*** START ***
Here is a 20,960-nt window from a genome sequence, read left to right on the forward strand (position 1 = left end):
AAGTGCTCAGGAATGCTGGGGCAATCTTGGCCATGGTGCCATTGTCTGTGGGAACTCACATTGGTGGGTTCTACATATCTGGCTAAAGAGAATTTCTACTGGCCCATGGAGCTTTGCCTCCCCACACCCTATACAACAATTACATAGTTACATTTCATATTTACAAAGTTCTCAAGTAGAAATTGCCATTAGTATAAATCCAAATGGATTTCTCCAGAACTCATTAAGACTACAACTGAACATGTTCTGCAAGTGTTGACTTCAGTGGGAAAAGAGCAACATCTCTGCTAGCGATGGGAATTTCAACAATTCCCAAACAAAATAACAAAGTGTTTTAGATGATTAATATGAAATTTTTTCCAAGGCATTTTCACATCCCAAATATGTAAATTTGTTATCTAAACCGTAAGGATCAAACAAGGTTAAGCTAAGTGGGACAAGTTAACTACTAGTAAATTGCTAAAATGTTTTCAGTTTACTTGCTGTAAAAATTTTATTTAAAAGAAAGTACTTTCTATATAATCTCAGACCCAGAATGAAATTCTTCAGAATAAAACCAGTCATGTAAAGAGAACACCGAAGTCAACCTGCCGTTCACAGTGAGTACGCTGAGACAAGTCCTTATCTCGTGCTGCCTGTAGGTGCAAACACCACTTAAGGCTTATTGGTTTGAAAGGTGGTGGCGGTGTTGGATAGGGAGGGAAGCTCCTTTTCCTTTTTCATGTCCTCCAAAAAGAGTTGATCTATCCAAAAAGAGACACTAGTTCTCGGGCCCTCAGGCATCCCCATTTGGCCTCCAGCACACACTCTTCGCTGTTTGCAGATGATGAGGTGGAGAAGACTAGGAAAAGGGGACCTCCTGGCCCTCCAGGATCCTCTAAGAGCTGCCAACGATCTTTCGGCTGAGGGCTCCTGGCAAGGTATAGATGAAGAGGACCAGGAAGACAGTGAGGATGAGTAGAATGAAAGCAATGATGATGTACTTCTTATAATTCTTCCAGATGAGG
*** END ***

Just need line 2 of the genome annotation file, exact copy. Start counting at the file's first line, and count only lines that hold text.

AAGTGCTCAGGAATGCTGGGGCAATCTTGGCCATGGTGCCATTGTCTGTGGGAACTCACATTGGTGGGTTCTACATATCTGGCTAAAGAGAATTTCTACTGGCCCATGGAGCTTTGCCTCCCCACACCCTATACAACAATTACATAGTTACATTTCATATTTACAAAGTTCTCAAGTAGAAATTGCCATTAGTATAAATCCAAATGGATTTCTCCAGAACTCATTAAGACTACAACTGAACATGTTCTGCAAGTGTTGACTTCAGTGGGAAAAGAGCAACATCTCTGCTAGCGATGGGAATTTCAACAATTCCCAAACAAAATAACAAAGTGTTTTAGATGATTAATATGAAATTTTTTCCAAGGCATTTTCACATCCCAAATATGTAAATTTGTTATCTAAACCGTAAGGATCAAACAAGGTTAAGCTAAGTGGGACAAGTTAACTACTAGTAAATTGCTAAAATGTTTTCAGTTTACTTGCTGTAAAAATTTTATTTAAAAGAAAGTACTTTCTATATAATCTCAGACCCAGAATGAAATTCTTCAGAATAAAACCAGTCATGTAAAGAGAACACCGAAGTCAACCTGCCGTTCACAGTGAGTACGCTGAGACAAGTCCTTATCTCGTGCTGCCTGTAGGTGCAAACACCACTTAAGGCTTATTGGTTTGAAAGGTGGTGGCGGTGTTGGATAGGGAGGGAAGCTCCTTTTCCTTTTTCATGTCCTCCAAAAAGAGTTGATCTATCCAAAAAGAGACACTAGTTCTCGGGCCCTCAGGCATCCCCATTTGGCCTCCAGCACACACTCTTCGCTGTTTGCAGATGATGAGGTGGAGAAGACTAGGAAAAGGGGACCTCCTGGCCCTCCAGGATCCTCTAAGAGCTGCCAACGATCTTTCGGCTGAGGGCTCCTGGCAAGGTATAGATGAAGAGGACCAGGAAGACAGTGAGGATGAGTAGAATGAAAGCAATGATGATGTACTTCTTATAATTCTTCCAGATGAGG